Change Root Password in RHEL

Changing the root password on a Red Hat Enterprise Linux server is a critical task that should only be done when absolutely necessary. In this article, we will walk you through the process of changing the root password on a Red Hat Enterprise Linux server. (This process will work on Debian, CentOS, and Rocky flavors of Linux)

The process of changing the root password on a Red Hat Enterprise Linux server is relatively simple. If you are not sure why you need to change the root password or what steps you need to take to change it, please consult with your system administrator before proceeding.

In order to change the root password on a Red Hat Enterprise Linux server, you will need access to the root user credentials.

There are 3 ways to break the boot process on Linux. The first 2 ways are manually entering break commands added to the boot.cfg file. The final way is to use a boot disk and rescue mode.

  1. Rd.break – enters emergency mode with no system disk loaded
  2. emergency  – similar to rd.break but mounts system disk
  3. Rescue – like single user mode, disk mounted, and services started

To change the root password, you must use rdbreak because this process does not mount the system disk; mounting a system disk implements the file system permissions, meaning you cannot change the root password – instead, you will be asked for the root password.

Step 1- Reboot the Server and Break the Linux boot process

To change the Linux root passwd, first, ensure you start with your Linux Server powered off.

  • Power on your server and watch the boot process on the screen or via a terminal connection
  • At the GRUB2 boot screen, press e to edit boot.cfg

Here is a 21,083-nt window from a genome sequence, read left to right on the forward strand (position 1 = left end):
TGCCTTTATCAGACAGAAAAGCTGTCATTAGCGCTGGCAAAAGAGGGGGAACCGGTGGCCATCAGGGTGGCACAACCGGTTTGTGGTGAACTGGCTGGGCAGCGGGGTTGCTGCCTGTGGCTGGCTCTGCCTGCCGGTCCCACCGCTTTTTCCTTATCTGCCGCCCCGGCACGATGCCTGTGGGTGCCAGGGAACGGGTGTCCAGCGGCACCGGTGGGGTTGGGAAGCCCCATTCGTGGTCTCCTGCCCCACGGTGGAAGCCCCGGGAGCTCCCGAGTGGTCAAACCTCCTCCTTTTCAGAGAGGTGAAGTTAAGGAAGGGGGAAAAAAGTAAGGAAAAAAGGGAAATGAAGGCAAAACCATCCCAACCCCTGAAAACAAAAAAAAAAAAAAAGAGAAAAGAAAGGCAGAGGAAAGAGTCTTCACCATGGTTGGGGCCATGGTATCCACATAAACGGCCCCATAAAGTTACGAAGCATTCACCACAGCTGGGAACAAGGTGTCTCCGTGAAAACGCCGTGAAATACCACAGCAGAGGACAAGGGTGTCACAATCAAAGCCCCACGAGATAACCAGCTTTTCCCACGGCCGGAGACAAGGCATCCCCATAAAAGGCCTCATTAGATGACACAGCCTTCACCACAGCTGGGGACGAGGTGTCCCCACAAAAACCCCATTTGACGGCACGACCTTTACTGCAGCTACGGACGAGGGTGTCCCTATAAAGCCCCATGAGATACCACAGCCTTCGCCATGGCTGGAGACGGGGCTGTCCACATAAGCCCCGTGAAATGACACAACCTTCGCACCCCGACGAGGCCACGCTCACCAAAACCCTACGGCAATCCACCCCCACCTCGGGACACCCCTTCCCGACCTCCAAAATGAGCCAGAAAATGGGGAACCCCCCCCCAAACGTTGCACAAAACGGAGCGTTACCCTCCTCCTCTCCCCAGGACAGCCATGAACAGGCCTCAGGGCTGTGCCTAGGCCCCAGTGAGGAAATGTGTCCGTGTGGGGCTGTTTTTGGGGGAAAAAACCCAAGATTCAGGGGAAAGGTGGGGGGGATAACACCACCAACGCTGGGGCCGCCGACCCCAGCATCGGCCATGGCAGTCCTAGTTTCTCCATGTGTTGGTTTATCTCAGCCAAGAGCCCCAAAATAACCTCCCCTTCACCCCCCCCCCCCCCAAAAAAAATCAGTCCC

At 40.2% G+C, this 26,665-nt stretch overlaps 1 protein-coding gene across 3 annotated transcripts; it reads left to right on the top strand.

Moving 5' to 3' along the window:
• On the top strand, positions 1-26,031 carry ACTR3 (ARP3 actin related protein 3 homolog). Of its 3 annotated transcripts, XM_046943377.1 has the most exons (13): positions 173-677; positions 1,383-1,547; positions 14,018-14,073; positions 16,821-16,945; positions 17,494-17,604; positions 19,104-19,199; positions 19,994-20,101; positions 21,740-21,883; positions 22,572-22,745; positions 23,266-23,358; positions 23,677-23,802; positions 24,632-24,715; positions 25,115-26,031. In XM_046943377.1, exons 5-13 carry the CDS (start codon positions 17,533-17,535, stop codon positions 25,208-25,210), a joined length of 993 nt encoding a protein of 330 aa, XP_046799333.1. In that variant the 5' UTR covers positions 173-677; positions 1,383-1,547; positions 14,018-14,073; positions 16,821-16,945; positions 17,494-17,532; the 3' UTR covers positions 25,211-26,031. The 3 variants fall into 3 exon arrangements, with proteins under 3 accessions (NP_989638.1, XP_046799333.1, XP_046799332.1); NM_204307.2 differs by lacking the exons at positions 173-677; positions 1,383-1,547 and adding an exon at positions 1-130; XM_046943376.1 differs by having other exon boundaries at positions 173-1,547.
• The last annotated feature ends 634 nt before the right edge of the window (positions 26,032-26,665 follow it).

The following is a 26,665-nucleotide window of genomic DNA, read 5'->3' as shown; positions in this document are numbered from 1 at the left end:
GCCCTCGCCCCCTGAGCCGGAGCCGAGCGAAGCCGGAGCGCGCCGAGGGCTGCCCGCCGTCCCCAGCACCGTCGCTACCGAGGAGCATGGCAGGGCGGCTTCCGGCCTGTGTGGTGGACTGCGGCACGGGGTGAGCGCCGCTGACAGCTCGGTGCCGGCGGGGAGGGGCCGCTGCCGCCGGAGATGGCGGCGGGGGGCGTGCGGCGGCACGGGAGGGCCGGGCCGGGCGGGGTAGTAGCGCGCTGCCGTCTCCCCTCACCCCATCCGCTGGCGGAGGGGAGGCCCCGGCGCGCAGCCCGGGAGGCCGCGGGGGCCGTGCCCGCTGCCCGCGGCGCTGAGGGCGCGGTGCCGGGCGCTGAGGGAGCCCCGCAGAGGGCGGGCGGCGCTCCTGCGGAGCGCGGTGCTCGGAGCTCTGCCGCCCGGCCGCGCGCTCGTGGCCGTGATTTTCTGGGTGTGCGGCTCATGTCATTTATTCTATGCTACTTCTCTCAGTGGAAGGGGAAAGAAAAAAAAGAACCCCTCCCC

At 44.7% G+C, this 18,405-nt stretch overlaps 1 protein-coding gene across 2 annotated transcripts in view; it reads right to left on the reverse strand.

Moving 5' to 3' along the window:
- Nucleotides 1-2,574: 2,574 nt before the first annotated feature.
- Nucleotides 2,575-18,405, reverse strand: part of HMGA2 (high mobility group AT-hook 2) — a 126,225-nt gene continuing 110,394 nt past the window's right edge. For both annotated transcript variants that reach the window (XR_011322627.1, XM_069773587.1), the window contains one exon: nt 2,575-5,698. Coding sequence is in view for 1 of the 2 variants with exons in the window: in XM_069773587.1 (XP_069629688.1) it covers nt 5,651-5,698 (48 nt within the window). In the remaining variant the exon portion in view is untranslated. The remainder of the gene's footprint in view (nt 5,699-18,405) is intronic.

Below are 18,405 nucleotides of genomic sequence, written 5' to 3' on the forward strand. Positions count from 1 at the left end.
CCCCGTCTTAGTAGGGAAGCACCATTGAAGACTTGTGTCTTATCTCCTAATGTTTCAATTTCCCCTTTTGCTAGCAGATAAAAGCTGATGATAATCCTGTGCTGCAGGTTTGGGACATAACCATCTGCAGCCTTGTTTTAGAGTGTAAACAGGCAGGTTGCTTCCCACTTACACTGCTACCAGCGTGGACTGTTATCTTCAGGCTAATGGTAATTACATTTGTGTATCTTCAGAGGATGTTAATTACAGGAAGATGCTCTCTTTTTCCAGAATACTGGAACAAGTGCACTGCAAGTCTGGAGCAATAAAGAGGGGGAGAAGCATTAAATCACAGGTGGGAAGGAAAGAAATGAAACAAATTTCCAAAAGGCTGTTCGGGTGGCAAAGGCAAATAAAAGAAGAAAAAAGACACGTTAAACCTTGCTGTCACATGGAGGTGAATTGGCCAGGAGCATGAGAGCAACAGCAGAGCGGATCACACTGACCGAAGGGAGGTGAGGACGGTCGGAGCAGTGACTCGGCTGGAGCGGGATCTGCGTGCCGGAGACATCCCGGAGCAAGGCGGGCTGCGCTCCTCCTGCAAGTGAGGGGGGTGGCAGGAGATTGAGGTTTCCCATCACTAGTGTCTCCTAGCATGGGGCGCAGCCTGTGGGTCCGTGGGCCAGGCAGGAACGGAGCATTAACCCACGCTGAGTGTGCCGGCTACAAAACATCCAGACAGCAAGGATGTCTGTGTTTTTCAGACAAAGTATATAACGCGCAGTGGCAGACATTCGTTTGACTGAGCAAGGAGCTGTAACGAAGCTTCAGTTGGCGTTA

• Add the command rd.break after the boot image .img as per the picture above
  • Choose to continue the startup process.
  • the rd.break command will break the boot process and you will be dropped back to a shell prompt

Step 2 – Mount the Sysroot volume

What is sysroot? sysroot is the root directory for Red Hat Enterprise Linux systems. This is where you find the system’s configuration files, binaries, and libraries.

Sysroot is a system root directory that contains the files and directories that are necessary for the system to function. Changing your root password is a good way to secure your system

  • Mount the system root using the command
Bash
 mount -o rw,remount /sysroot/ 

Step 3 – Access Sysroot Shell

  • Access the shell by typing
Bash
chroot sysroot

Step 3 – Now change the root password

Type passwd to change root password

Bash
passwd  

When prompted, enter a new password

Step 4 – Auto-relabel the Sysroot volume

Important: now you have changed the root password, you must relabel the file system so that the files and folders are aware of the new password hashes. Simply type:

Bash
touch ./autorelabel

Step 5 – Remount the disks as Read-Only

Now mount disks as read-only

Bash
mount -o ro,remount /sysroot

Step 6 – Reboot and monitor the boot progress

Now reboot the server

Bash
reboot
Example of the reboot process

Once the server reboots, you will be able to log in with your newly changed root password. It’s a little daunting when doing this for the first time, but after a while, it will become second nature.

Elsewhere On TurboGeek:  How to Configure Linux Local Storage

Richard.Bailey

Richard Bailey, a seasoned tech enthusiast, combines a passion for innovation with a knack for simplifying complex concepts. With over a decade in the industry, he's pioneered transformative solutions, blending creativity with technical prowess. An avid writer, Richard's articles resonate with readers, offering insightful perspectives that bridge the gap between technology and everyday life. His commitment to excellence and tireless pursuit of knowledge continues to inspire and shape the tech landscape.

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1 Response

  1. 19/01/2023

    […] Part 4 – How to change the root password on Red Hat […]

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